WASHINGTON (Reuters) - Soaring gasoline prices and a weak economy combined in May to reduce the number of highway miles traveled during the month by a record 3.7 percent, the U.S. Transportation Department said on Monday.
The 9.6 billion miles less traveled was the biggest drop ever for any May, when traffic usually increases due to the Memorial Day holiday and the beginning of summer vacations.
During the first five months of the year, highway travel was down 29.8 billion miles, or 2.4 percent, from the same period in 2007.
“The decline in American driving is deepening,” U.S. Transportation Secretary Mary Peters said.
“During the past seven months, Americans drove 40.5 billion miles less than they did over the same period last year. It’s the equivalent of 200 round trips to the sun, if you want to put it into perspective,” she said.
Three of the biggest monthly declines in highway travel, each more than 9 billion miles, have occurred since December.
The last time the United States had a big falloff in highway travel was in 1979, when pump prices spiked following the Iranian revolution. However, Peters said this time the driving decline was much longer and more severe.
The price of crude oil has fallen about $23 a barrel since reaching a peak of $147 this month, and the national price of gasoline is again below $4 a gallon.
Still, Peters said she did not think highway travel would bounce back if fuel costs fell significantly, because so many consumers have made permanent “behavior changes” by cutting back on their driving, switching to more fuel efficient vehicles and using public transportation.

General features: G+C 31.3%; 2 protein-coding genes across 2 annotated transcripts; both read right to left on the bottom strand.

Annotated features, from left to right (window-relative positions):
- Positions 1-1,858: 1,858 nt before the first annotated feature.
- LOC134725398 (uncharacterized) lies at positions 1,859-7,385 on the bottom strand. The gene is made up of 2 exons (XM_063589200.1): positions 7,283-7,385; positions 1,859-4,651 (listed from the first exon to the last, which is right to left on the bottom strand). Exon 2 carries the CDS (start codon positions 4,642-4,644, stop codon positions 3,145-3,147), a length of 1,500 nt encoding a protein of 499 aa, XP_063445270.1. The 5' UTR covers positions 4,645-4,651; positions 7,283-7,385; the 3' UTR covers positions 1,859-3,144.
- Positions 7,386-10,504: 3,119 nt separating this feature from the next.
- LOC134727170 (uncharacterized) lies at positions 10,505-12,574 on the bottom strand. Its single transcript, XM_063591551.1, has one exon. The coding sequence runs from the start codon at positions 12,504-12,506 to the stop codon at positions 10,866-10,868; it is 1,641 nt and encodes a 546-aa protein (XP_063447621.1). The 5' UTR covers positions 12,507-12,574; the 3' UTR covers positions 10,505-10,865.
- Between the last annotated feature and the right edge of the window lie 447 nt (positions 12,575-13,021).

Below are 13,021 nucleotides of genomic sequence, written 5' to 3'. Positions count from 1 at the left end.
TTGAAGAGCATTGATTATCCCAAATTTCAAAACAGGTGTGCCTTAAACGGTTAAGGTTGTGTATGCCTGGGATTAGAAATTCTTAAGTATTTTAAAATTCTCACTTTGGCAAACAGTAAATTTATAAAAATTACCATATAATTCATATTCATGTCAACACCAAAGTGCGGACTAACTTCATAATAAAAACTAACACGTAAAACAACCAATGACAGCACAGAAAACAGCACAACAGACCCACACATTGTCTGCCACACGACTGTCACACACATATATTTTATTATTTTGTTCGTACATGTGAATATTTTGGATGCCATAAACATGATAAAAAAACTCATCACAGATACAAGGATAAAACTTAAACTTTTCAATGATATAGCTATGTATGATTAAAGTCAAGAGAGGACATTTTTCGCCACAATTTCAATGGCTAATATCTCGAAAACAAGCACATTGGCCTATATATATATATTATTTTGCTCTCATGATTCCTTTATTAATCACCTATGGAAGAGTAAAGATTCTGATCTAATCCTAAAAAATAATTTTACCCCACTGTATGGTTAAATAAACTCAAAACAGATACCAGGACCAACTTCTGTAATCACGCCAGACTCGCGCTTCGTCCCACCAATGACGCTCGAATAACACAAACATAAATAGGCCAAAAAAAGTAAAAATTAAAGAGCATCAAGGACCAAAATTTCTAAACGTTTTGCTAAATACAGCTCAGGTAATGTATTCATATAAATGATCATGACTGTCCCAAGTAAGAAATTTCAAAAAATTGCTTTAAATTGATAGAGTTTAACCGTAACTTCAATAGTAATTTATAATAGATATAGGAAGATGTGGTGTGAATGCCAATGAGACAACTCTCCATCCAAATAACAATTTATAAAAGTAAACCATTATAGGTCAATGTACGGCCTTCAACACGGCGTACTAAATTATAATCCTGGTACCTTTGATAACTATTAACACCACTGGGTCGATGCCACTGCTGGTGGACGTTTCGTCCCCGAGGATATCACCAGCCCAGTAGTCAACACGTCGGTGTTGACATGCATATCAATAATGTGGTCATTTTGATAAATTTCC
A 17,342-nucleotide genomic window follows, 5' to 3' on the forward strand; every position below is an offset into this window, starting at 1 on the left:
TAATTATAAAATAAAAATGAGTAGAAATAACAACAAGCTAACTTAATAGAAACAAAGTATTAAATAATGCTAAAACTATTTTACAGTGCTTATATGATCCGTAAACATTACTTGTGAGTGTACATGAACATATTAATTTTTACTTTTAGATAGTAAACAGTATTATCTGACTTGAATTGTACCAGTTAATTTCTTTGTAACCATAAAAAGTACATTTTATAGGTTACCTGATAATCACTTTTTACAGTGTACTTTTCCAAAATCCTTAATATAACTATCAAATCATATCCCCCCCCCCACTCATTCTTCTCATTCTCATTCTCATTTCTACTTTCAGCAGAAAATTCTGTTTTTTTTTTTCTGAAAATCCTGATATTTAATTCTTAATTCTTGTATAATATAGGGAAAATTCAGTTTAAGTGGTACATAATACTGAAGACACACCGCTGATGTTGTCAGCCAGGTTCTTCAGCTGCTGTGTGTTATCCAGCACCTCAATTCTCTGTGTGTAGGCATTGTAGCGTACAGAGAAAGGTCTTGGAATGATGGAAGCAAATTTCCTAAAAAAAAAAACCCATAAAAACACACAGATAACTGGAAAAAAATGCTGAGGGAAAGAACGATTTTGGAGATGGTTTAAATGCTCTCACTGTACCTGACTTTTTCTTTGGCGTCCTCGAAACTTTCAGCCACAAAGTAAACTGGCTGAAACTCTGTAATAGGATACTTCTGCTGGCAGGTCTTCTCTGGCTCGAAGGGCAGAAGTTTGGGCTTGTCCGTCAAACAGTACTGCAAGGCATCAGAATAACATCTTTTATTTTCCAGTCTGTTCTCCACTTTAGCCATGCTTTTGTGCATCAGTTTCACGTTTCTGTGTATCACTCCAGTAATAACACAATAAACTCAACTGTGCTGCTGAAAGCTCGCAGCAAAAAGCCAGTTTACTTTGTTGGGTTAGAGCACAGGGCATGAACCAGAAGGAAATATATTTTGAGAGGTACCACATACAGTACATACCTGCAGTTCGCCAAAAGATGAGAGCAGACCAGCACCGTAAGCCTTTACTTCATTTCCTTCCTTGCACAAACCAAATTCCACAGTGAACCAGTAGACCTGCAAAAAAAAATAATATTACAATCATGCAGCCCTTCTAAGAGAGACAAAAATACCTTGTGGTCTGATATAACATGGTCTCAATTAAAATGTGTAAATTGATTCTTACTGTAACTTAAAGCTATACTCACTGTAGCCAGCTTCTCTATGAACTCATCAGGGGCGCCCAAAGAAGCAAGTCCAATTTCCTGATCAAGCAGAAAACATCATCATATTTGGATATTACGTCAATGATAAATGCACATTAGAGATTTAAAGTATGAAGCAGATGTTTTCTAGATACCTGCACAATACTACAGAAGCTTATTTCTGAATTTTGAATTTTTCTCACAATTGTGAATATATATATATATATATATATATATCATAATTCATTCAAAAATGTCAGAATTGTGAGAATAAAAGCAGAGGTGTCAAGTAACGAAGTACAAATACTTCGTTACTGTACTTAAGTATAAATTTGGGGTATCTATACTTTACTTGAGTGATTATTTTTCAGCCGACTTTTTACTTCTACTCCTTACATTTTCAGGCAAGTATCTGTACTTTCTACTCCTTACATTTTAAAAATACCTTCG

“Fewer trips are being made to conventional filling stations and we expect that to continue for the foreseeable future,” she said.
The Energy Department reported on Monday that U.S. gasoline demand in May was down 2.3 percent from a year earlier and was the lowest level for the month in four years.
The downside of less travel is less money going into the government’s highway trust fund, which helps pay for road projects. Revenue for the fund is off $1.5 billion.
The fund receives money from an 18.4-cent federal tax on each gallon of gasoline sold and a 24.4-cent tax on diesel.
“By driving less, and using more fuel-efficient vehicles, Americans are showing us that the highways of tomorrow cannot be supported solely by the federal gas tax,” Peters said.
She said more sustainable funding sources were needed, such as charging fees to travel by road during crowded times and private activity bonds to pay for projects.
Editing by Walter Bagley
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